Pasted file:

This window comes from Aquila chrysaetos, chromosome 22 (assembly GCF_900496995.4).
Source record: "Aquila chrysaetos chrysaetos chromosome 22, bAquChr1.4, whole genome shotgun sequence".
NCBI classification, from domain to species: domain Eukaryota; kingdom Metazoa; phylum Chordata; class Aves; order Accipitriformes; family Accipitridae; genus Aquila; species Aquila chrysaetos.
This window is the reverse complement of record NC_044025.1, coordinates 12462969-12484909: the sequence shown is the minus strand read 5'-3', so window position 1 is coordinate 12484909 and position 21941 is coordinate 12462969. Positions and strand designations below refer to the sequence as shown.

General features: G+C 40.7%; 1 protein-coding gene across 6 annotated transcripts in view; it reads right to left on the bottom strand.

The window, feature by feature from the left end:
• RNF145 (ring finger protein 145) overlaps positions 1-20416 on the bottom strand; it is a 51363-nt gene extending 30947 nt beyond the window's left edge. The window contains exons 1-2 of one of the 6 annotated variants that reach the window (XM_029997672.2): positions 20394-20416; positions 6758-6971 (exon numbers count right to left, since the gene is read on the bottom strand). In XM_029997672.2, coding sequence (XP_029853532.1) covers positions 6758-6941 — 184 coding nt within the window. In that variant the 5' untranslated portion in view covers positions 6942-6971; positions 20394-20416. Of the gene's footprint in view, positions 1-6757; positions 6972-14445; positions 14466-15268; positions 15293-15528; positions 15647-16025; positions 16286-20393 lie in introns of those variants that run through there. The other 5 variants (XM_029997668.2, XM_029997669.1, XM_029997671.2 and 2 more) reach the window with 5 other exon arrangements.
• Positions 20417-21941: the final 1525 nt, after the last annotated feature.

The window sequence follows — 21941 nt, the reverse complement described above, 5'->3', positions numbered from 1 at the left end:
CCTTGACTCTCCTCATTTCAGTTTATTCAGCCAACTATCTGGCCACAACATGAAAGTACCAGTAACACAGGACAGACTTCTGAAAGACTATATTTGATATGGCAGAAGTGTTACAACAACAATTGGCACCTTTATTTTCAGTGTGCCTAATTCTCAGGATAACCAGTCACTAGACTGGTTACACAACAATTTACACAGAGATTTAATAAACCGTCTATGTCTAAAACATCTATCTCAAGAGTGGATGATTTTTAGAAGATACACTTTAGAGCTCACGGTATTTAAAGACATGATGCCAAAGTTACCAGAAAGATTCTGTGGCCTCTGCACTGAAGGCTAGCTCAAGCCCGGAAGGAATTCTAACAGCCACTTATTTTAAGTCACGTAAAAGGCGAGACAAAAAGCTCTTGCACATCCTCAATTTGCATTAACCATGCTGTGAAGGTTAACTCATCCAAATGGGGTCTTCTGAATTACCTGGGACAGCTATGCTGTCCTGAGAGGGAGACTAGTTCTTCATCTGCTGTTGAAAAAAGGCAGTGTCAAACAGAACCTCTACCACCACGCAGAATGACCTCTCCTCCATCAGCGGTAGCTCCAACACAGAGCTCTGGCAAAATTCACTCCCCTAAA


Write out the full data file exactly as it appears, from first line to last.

This window comes from Aquila chrysaetos, chromosome 22 (assembly GCF_900496995.4).
Source record: "Aquila chrysaetos chrysaetos chromosome 22, bAquChr1.4, whole genome shotgun sequence".
NCBI classification, from domain to species: domain Eukaryota; kingdom Metazoa; phylum Chordata; class Aves; order Accipitriformes; family Accipitridae; genus Aquila; species Aquila chrysaetos.
This window is the reverse complement of record NC_044025.1, coordinates 12462969-12484909: the sequence shown is the minus strand read 5'-3', so window position 1 is coordinate 12484909 and position 21941 is coordinate 12462969. Positions and strand designations below refer to the sequence as shown.

General features: G+C 40.7%; 1 protein-coding gene across 6 annotated transcripts in view; it reads right to left on the bottom strand.

The window, feature by feature from the left end:
• RNF145 (ring finger protein 145) overlaps positions 1-20416 on the bottom strand; it is a 51363-nt gene extending 30947 nt beyond the window's left edge. The window contains exons 1-2 of one of the 6 annotated variants that reach the window (XM_029997672.2): positions 20394-20416; positions 6758-6971 (exon numbers count right to left, since the gene is read on the bottom strand). In XM_029997672.2, coding sequence (XP_029853532.1) covers positions 6758-6941 — 184 coding nt within the window. In that variant the 5' untranslated portion in view covers positions 6942-6971; positions 20394-20416. Of the gene's footprint in view, positions 1-6757; positions 6972-14445; positions 14466-15268; positions 15293-15528; positions 15647-16025; positions 16286-20393 lie in introns of those variants that run through there. The other 5 variants (XM_029997668.2, XM_029997669.1, XM_029997671.2 and 2 more) reach the window with 5 other exon arrangements.
• Positions 20417-21941: the final 1525 nt, after the last annotated feature.

The window sequence follows — 21941 nt, the reverse complement described above, 5'->3', positions numbered from 1 at the left end:
CCTTGACTCTCCTCATTTCAGTTTATTCAGCCAACTATCTGGCCACAACATGAAAGTACCAGTAACACAGGACAGACTTCTGAAAGACTATATTTGATATGGCAGAAGTGTTACAACAACAATTGGCACCTTTATTTTCAGTGTGCCTAATTCTCAGGATAACCAGTCACTAGACTGGTTACACAACAATTTACACAGAGATTTAATAAACCGTCTATGTCTAAAACATCTATCTCAAGAGTGGATGATTTTTAGAAGATACACTTTAGAGCTCACGGTATTTAAAGACATGATGCCAAAGTTACCAGAAAGATTCTGTGGCCTCTGCACTGAAGGCTAGCTCAAGCCCGGAAGGAATTCTAACAGCCACTTATTTTAAGTCACGTAAAAGGCGAGACAAAAAGCTCTTGCACATCCTCAATTTGCATTAACCATGCTGTGAAGGTTAACTCATCCAAATGGGGTCTTCTGAATTACCTGGGACAGCTATGCTGTCCTGAGAGGGAGACTAGTTCTTCATCTGCTGTTGAAAAAAGGCAGTGTCAAACAGAACCTCTACCACCACGCAGAATGACCTCTCCTCCATCAGCGGTAGCTCCAACACAGAGCTCTGGCAAAATTCACTCCCCTAAA